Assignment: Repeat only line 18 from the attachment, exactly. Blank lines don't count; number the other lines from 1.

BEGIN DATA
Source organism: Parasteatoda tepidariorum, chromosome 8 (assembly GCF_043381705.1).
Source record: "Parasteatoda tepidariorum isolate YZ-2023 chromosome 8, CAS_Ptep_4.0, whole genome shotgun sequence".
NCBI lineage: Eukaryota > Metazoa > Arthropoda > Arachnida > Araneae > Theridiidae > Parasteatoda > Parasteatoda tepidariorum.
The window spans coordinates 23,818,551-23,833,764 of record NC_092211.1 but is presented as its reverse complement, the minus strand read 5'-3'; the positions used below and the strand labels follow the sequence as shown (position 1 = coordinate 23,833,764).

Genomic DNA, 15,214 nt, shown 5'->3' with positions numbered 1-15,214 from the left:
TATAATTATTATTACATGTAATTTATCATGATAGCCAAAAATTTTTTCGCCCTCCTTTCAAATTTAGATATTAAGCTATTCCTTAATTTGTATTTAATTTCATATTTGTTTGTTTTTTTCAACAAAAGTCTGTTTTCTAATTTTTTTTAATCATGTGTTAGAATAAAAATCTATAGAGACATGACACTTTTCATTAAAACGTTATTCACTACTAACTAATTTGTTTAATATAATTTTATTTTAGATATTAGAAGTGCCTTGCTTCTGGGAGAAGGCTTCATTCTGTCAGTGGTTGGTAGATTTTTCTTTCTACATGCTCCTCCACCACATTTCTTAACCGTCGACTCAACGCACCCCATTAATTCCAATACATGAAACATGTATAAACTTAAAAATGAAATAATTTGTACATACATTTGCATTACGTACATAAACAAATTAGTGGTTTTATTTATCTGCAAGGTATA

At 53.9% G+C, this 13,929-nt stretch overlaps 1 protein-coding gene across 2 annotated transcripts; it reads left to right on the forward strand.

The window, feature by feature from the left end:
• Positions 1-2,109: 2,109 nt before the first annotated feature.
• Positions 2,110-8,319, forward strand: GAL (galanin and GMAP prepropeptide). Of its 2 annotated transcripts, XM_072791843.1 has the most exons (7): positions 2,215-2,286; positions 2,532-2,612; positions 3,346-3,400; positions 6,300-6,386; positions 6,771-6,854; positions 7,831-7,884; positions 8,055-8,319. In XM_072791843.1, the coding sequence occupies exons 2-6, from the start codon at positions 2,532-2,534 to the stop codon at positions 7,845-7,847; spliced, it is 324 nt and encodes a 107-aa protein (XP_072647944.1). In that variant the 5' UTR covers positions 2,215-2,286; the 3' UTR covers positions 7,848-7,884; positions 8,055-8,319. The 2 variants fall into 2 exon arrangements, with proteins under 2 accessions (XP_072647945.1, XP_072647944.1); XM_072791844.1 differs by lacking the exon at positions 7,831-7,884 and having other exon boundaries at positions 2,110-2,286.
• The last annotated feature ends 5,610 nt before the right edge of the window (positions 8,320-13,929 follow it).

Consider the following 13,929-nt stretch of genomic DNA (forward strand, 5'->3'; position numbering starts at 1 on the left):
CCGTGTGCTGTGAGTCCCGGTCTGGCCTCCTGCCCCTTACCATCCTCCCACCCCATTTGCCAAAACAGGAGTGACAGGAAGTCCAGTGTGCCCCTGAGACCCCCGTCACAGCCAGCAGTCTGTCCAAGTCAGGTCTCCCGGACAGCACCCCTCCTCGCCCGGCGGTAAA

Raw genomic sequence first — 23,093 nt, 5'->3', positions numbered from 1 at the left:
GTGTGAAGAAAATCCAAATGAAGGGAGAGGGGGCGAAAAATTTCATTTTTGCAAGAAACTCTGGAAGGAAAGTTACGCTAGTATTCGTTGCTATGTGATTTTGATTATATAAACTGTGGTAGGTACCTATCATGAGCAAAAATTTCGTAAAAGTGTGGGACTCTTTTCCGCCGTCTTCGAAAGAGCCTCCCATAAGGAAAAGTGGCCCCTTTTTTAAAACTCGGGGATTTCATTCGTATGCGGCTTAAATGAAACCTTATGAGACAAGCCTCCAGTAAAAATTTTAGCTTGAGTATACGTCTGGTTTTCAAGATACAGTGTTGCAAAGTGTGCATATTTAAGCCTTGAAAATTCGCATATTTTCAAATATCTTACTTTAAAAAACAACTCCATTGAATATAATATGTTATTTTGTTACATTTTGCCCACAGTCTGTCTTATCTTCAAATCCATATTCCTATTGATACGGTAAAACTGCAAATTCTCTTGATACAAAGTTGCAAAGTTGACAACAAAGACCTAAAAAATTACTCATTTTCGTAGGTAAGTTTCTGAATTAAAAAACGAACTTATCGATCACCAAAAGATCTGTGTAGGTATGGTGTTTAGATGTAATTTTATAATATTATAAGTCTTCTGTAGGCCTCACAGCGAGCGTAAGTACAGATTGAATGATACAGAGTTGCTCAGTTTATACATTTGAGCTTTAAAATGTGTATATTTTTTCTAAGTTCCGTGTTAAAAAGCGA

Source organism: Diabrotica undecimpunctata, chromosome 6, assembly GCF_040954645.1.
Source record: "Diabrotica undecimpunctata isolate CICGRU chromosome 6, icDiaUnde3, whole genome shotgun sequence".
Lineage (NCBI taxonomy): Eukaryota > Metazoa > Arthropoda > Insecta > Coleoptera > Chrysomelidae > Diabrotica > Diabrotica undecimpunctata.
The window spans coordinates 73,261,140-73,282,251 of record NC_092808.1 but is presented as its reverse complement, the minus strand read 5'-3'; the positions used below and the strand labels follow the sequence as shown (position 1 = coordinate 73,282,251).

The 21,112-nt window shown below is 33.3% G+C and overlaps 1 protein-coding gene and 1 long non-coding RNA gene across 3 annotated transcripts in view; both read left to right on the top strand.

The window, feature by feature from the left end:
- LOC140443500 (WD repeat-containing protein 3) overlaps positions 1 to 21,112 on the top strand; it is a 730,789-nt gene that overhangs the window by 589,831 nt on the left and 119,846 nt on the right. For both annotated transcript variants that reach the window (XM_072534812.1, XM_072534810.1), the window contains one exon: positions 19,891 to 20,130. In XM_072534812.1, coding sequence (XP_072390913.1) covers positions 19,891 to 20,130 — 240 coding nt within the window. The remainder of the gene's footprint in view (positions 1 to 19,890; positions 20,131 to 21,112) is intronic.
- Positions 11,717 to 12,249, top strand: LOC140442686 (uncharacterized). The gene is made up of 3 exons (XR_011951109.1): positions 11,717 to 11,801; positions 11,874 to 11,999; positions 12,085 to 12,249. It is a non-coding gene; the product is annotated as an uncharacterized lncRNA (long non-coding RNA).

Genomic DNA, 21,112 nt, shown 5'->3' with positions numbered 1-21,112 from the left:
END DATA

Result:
Lineage (NCBI taxonomy): Eukaryota > Metazoa > Arthropoda > Insecta > Coleoptera > Chrysomelidae > Diabrotica > Diabrotica undecimpunctata.